Azure

What is Azure Recovery Services vault?

Azure Recovery Services vault exists of Azure Backup and Site Recovery, two services that provide you the ability to protect your data outside your own data center. With Azure Backup you have a backup solution which replicates your backup data to the Azure cloud, so your data is save outside your own data center without the need to use backup tapes. Azure Site Recovery provides you a failover solution for your server infrastructure, without the need to setup an second data center or rent some rack space.

azure-backup-what-to-backupWith Azure Backup you have the ability to back-up virtual machines running on Azure or on-premises and applications like Microsoft Exchange and SharePoint.
If you only want an option to back-up files and folders outside of your own data center, it is very easy to setup. The only thing you have to do is install the Azure Recovery Services Agent and you are good to go. You setup an backup schedule, choose your files and folders, when you want to run the schedule and the last setting is the retention policy. That`s all to start a file/ folder backup to Azure.
If you have to backup your on-premises virtual servers, your Active Directory or an application like Exchange, it gets a bit more complicated but not to complicated; you have to setup a server (physical or virtual on Hyper-V or VMware) with Azure Backup Server (MABS), which is functionally equivalent to System Center DPM, but without tape support and no integration with System Center components. After setting this up you have to setup your protection group by running a wizard and pick you settingsazure-backup-protection-group. A requirement is the short-term retention to a local disk (which is set by default to 5 days), it allows you to recover from a local backup in a short time. An option (not a requirement) is to replicate your backup data to Azure for long term protection. You are free to choose what to replicate to Azure, which gives you the option not to replicate all local backup data to Azure.
MABS is free to use, you pay by protected instance ($5 or $10, depending on the size) and you have to pay for the storage you use in Azure (price depending on local or geo redundant storage). So if you only use MABS to backup a few servers to local disk, you only have to pay the price per instance and and will pay extra when replicating to Azure.
A great benefit of Azure Backup is the great retention time when you replicate to Azure; by default the daily backup is set to 180 days, weekly for 104 weeks, monthly for 60 months and the year retention is set to 10 years! Off course you have to pay for the storage you will use, but you don`t have the challenge to restore your data from an ten years old backup tape.

Next to the benefits like easy to setup, great retention policies and competitive pricing there is a disadvantage in my opinion at the time of writing, Azure Backup does not support item level recovery. But Microsoft releases every month new features to the Azure services they provide, it might be supported in a near future.

The second service as part of Azure Recovery Services vault is Azure Site Recovery. With Site Recovery you have the ability to replicate servers outside of your own data center to Azure, it does not matter if these servers a physical or virtual running on Hyper-V (with or without System Center VMM) or on VMware. It also allows you to replicate SC VMM or VMware virtualized servers to a recovery site running SC VMM or VMware.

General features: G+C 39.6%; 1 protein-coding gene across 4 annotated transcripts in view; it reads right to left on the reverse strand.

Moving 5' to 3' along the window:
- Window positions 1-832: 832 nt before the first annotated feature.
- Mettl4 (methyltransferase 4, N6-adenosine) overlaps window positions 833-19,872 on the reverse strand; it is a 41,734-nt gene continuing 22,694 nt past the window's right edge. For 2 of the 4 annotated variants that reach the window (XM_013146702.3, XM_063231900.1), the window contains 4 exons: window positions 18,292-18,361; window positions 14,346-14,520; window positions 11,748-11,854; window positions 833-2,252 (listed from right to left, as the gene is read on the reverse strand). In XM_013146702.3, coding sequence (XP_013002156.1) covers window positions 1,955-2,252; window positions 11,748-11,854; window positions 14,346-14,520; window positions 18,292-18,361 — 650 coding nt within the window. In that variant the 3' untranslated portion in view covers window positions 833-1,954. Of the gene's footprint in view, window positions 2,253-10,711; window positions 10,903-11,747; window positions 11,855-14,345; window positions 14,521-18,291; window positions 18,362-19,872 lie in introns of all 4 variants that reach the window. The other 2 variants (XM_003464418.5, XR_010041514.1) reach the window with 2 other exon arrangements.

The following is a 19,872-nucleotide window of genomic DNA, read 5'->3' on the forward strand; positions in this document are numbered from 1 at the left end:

asr-hyper-v-host-architectureAs an example you can use Site Recovery as a recovery site for your Hyper-V infrastructure without setting up a second data center yourself (with al the maintenance involved). Just install the Azure Site Recovery Provider agent on the Hyper-V host and you are able to replicate the vm`s to Azure. You are able to choose the replication interval, recovery point retention and app-consistent snapshot frequency. Site Recovery supports replication of servers running different sorts of applications, like Active Directory, Files server or SharePoint (see this site for a recent list of supported applications). After replication is enabled for you servers and the status is protected, you can perform a test failover (to test your replication strategy), planned failover (as an example for maintenance) or an unplanned failover (if the original server is down). You can perform a failover of one server, but you can also setup a recovery plan which contains several servers. If for an example you have a website running with a database on the back-end, you want the server with the database to be available before the website is brought back online. You can specify which server needs to be brought back online as first, which one as second and so on.
Replicating an Domain Controller is supported from on-premises to Azure with ASR, but think of the setup in which you have an site-to-site VPN from your data center to Azure, deploy an Domain Controller with DNS on Azure which holds all your AD information. It guarantees you don`t have data loss and you are able to deploy RDS or Citrix servers so your users can even access the data when the complete site goes down and even the VPN connection is unavailable. Just perform a failover of the protected servers, turn on the RDS Servers (turn them off when not used to save some money) and your back in business.
There are a lot of different scenarios possible using Azure Site Recovery as you can image and they are pretty easy to setup.

Azure Site Recovery is billed by the instance protected ($25) and the amount of storage you use, more details on pricing you can find on this site. If you want to give it a try; every instance that is protected is free for the first 31 days!

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